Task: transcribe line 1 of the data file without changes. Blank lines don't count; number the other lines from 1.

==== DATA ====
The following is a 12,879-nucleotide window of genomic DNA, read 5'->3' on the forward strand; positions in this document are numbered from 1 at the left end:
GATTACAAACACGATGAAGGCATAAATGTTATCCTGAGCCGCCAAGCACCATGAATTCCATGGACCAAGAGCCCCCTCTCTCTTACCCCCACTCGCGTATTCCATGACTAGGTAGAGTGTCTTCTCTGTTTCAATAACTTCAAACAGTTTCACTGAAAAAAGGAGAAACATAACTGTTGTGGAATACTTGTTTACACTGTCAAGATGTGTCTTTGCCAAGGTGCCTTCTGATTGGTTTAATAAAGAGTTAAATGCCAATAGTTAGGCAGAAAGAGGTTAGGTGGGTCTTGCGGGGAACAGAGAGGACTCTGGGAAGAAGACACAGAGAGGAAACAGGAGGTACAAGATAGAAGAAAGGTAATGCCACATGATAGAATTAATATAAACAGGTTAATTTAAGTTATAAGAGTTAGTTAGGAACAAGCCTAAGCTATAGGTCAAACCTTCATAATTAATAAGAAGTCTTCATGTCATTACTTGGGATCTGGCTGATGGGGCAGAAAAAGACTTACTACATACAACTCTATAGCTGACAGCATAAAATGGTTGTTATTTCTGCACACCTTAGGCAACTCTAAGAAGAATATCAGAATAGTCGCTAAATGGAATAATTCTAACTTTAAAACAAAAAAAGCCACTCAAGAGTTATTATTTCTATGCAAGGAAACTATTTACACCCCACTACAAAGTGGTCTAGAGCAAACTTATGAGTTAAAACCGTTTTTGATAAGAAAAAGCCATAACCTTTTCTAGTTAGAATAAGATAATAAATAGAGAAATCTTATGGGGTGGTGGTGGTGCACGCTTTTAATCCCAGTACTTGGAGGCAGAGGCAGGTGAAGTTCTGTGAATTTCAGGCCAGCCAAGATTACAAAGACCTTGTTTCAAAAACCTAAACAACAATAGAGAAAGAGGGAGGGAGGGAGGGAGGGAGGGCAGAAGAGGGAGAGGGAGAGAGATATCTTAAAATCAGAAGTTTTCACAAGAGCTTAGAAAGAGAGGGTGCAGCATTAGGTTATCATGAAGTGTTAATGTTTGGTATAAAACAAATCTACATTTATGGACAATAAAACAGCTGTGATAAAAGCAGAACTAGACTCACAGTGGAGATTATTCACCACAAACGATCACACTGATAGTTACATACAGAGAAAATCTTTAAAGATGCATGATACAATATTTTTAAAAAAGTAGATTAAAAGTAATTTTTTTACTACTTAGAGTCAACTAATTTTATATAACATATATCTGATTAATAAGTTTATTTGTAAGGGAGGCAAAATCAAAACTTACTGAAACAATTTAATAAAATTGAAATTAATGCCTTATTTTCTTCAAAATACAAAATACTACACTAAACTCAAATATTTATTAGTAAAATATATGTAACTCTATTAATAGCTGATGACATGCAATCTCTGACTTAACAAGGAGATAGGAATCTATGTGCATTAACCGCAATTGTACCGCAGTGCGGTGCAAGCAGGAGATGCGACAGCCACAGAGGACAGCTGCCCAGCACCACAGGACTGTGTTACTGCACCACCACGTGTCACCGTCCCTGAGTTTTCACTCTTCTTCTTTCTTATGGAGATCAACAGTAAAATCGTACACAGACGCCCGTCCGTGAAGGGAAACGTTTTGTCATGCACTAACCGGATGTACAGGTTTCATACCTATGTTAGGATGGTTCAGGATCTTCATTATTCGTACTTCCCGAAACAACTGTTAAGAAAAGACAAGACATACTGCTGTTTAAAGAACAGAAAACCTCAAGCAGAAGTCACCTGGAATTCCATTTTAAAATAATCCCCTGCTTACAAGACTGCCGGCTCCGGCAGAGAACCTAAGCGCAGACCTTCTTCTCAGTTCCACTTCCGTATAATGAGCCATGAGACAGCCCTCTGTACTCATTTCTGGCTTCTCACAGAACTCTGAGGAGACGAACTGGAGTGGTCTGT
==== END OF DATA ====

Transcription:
The following is a 12,879-nucleotide window of genomic DNA, read 5'->3' on the forward strand; positions in this document are numbered from 1 at the left end: